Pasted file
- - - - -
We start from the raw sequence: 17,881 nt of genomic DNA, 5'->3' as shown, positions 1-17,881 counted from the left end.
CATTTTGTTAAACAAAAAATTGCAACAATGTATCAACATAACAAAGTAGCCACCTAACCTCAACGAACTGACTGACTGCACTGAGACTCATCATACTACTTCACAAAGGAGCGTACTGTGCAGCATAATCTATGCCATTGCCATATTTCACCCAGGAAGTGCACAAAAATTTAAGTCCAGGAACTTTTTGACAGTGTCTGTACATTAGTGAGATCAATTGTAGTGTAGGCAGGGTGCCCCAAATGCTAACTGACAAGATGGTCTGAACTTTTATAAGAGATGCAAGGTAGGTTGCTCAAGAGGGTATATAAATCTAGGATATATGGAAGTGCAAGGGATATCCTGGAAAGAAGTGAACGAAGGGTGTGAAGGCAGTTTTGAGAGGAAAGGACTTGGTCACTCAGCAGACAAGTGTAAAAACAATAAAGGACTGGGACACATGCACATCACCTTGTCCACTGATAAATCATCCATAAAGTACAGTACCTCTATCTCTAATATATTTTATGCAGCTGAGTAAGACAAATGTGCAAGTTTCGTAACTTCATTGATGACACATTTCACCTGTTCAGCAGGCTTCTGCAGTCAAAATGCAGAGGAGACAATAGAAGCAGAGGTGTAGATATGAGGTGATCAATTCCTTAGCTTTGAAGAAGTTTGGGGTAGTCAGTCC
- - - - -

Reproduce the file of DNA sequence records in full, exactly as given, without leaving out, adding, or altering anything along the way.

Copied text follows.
We start from the raw sequence: 17,881 nt of genomic DNA, 5'->3' as shown, positions 1-17,881 counted from the left end.
CATTTTGTTAAACAAAAAATTGCAACAATGTATCAACATAACAAAGTAGCCACCTAACCTCAACGAACTGACTGACTGCACTGAGACTCATCATACTACTTCACAAAGGAGCGTACTGTGCAGCATAATCTATGCCATTGCCATATTTCACCCAGGAAGTGCACAAAAATTTAAGTCCAGGAACTTTTTGACAGTGTCTGTACATTAGTGAGATCAATTGTAGTGTAGGCAGGGTGCCCCAAATGCTAACTGACAAGATGGTCTGAACTTTTATAAGAGATGCAAGGTAGGTTGCTCAAGAGGGTATATAAATCTAGGATATATGGAAGTGCAAGGGATATCCTGGAAAGAAGTGAACGAAGGGTGTGAAGGCAGTTTTGAGAGGAAAGGACTTGGTCACTCAGCAGACAAGTGTAAAAACAATAAAGGACTGGGACACATGCACATCACCTTGTCCACTGATAAATCATCCATAAAGTACAGTACCTCTATCTCTAATATATTTTATGCAGCTGAGTAAGACAAATGTGCAAGTTTCGTAACTTCATTGATGACACATTTCACCTGTTCAGCAGGCTTCTGCAGTCAAAATGCAGAGGAGACAATAGAAGCAGAGGTGTAGATATGAGGTGATCAATTCCTTAGCTTTGAAGAAGTTTGGGGTAGTCAGTCC